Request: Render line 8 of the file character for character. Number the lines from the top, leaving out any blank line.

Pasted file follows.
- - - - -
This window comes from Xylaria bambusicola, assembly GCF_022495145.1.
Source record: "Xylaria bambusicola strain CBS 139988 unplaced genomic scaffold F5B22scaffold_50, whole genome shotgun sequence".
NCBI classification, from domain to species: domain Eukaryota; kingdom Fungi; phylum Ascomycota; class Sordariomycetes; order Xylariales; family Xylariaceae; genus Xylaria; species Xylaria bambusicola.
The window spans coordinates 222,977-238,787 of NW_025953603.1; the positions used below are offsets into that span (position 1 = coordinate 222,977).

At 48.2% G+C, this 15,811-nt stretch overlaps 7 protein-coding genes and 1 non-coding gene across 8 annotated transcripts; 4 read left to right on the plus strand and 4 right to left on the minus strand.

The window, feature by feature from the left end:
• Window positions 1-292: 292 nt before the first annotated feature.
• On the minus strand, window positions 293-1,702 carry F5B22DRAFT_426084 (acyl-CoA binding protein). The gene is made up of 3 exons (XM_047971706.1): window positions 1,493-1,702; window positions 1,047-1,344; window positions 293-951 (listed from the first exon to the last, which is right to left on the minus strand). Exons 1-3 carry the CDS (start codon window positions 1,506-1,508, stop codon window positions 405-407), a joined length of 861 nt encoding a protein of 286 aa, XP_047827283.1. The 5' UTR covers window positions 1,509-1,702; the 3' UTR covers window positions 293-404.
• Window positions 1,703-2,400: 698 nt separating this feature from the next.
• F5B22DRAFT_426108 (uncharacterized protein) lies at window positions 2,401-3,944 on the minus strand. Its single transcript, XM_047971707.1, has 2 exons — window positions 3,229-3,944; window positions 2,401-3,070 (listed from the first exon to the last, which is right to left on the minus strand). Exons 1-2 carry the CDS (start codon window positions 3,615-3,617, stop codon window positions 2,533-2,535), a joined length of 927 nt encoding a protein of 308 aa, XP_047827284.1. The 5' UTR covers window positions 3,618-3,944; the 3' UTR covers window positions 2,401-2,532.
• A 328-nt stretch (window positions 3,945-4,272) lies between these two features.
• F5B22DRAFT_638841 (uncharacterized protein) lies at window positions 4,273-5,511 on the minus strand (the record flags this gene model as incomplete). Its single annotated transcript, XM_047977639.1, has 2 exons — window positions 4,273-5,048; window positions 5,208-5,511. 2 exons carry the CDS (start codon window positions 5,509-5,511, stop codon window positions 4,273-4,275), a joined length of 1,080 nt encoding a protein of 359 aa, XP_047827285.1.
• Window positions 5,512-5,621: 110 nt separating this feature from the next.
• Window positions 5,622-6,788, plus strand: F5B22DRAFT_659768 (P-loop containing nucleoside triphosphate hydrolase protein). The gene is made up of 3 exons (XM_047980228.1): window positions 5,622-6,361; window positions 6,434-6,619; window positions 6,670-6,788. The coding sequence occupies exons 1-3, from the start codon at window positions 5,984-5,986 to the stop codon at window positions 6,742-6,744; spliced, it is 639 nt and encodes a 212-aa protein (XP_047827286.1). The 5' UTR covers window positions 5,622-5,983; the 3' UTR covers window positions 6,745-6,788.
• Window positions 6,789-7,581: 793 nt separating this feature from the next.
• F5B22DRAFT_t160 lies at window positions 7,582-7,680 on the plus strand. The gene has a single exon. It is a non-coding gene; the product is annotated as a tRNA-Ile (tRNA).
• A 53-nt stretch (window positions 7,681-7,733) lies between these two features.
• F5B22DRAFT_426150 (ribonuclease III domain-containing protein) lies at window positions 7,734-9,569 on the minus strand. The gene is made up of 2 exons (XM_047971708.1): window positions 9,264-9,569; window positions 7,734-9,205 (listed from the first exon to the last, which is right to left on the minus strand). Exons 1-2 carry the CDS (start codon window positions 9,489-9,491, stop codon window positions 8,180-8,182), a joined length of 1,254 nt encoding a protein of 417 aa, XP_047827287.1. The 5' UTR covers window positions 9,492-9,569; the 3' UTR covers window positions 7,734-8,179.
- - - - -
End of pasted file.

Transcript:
• On the minus strand, window positions 293-1,702 carry F5B22DRAFT_426084 (acyl-CoA binding protein). The gene is made up of 3 exons (XM_047971706.1): window positions 1,493-1,702; window positions 1,047-1,344; window positions 293-951 (listed from the first exon to the last, which is right to left on the minus strand). Exons 1-3 carry the CDS (start codon window positions 1,506-1,508, stop codon window positions 405-407), a joined length of 861 nt encoding a protein of 286 aa, XP_047827283.1. The 5' UTR covers window positions 1,509-1,702; the 3' UTR covers window positions 293-404.